“Although I must confess that this proceeding appeared to me little short of actual robbery, it was not the most dishonest one with which I thought I had to reproach myself. I had more scruples about the money which I had won at play. However, we derived as little advantage from one as from the other; and Heaven sometimes ordains that the lightest fault shall meet the severest punishment.
“M. G—— M—— was not long in finding out that he had been duped. I am not sure whether he took any steps that night to discover us, but he had influence enough to ensure an effectual pursuit, and we were sufficiently imprudent to rely upon the extent of Paris and the distance between our residence and his. Not only did he discover our abode and our circumstances, but also who I was—the life that I had led in Paris—Manon’s former connection with B——,—the manner in which she had deceived him: in a word, all the scandalous facts of our history. He therefore resolved to have us apprehended, and treated less as criminals than as vagabonds. An officer came abruptly one morning into our bedroom, with half a dozen archers of the guard. They first took possession of our money, or I should rather say, of G——M——’s. They made us quickly get up, and conducted us to the door, where we found two coaches, into one of which they forced poor Manon, without any explanation, and I was taken in the other to St. Lazare.
“One must have experienced this kind of reverse, to understand the despair that is caused by it. The police were savage enough to deny me the consolation of embracing Manon, or of bidding her farewell. I remained for a long time ignorant of her fate. It was perhaps fortunate for me that I was kept in a state of ignorance, for had I known what she suffered, I should have lost my senses, probably my life.
“My unhappy mistress was dragged then from my presence, and taken to a place the very name of which fills me with horror to remember. This to be the lot of a creature the most perfect, who must have shared the most splendid throne on earth, if other men had only seen and felt as I did! She was not treated harshly there, but was shut up in a narrow prison, and obliged, in solitary confinement, to perform a certain quantity of work each day, as a necessary condition for obtaining the most unpalatable food. I did not learn this till a long time after, when I had myself endured some months of rough and cruel treatment.
“My guards not having told me where it was that they had been ordered to conduct me, it was only on my arrival at St. Lazare that I learned my destination. I would have preferred death, at that moment, to the state into which I believed myself about to be thrown. I had the utmost terror of this place. My misery was increased by the guards on my entrance, examining once more my pockets, to ascertain whether I had about me any arms or weapons of defence.
“The governor appeared. He had been informed of my apprehension. He saluted me with great mildness. ‘Do not, my good sir,’ said I to him, ‘allow me to be treated with indignity. I would suffer a hundred deaths rather than quietly submit to degrading treatment.’ ‘No, no,’ he replied, ‘you will act quietly and prudently, and we shall be mutually content with each other.’ He begged of me to ascend to one of the highest rooms; I followed him without a murmur. The archers accompanied us to the door, and the governor, entering the room, made a sign for them to depart. ‘I am your prisoner, I suppose?’ said I; ‘well, what do you intend to do with me?’ He said, he was delighted to see me adopt so reasonable a tone; that it would be his duty to endeavour to inspire me with a taste for virtue and religion, and mine to profit by his exhortations and advice: that lightly as I might be disposed to rate his attentions to me, I should find nothing but enjoyment in my solitude. ‘Ah, enjoyment, indeed!’ replied I; ‘you do not know, my good sir, the only thing on earth that could afford me enjoyment.’ ‘I know it,’ said he, ‘but I trust your inclinations will change.’ His answer showed that he had heard of my adventures, and perhaps of my name. I begged to know if such were the fact. He told me candidly that they had informed him of every particular.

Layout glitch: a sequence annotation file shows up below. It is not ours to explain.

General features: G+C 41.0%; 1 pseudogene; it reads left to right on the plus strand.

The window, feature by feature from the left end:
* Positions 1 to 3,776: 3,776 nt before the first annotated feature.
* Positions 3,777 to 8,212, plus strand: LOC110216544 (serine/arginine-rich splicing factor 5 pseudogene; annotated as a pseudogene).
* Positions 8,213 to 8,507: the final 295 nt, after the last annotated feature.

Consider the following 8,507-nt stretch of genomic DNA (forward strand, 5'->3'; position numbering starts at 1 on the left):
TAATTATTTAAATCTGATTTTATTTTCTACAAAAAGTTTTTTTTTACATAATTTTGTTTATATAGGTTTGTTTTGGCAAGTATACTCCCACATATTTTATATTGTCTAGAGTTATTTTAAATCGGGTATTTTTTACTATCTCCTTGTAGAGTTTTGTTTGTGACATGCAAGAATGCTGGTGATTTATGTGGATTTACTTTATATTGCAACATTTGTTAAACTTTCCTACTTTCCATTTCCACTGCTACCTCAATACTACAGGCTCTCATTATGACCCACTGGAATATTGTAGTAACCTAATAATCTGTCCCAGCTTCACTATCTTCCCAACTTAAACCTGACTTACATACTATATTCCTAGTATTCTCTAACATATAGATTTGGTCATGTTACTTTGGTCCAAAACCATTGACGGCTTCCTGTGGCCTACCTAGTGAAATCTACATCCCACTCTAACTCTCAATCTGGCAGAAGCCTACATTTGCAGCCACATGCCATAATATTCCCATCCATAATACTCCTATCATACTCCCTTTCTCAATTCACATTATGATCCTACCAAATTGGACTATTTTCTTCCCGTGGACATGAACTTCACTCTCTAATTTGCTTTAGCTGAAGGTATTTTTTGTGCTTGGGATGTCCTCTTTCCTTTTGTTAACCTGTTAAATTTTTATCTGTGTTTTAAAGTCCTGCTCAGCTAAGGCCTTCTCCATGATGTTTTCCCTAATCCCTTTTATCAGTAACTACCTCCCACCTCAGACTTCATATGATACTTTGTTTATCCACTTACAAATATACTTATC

“This blow was the severest of any I had yet experienced. I literally shed a torrent of tears, in all the bitterness of unmixed despair; I could not reconcile myself to the humiliation which would make me a proverb to all my acquaintances, and the disgrace of my family. I passed a week in the most profound dejection, without being capable of gaining any information, or of occupying myself with anything but my own degradation. The remembrance even of Manon added nothing to my grief; it only occurred to me as a circumstance that had preceded my new sorrow; and the sense of shame and confusion was at present the all-absorbing passion.
“There are few persons who have experienced the force of these special workings of the mind. The generality of men are only sensible of five or six passions, in the limited round of which they pass their lives, and within which all their agitations are confined. Remove them from the influence of love and hate, pleasure and pain, hope and fear, and they have no further feeling. But persons of a finer cast can be affected in a thousand different ways; it would almost seem that they had more than five senses, and that they are accessible to ideas and sensations which far exceed the ordinary faculties of human nature; and, conscious that they possess a capacity which raises them above the common herd, there is nothing of which they are more jealous. Hence springs their impatience under contempt and ridicule; and hence it is that a sense of debasement is perhaps the most violent of all their emotions.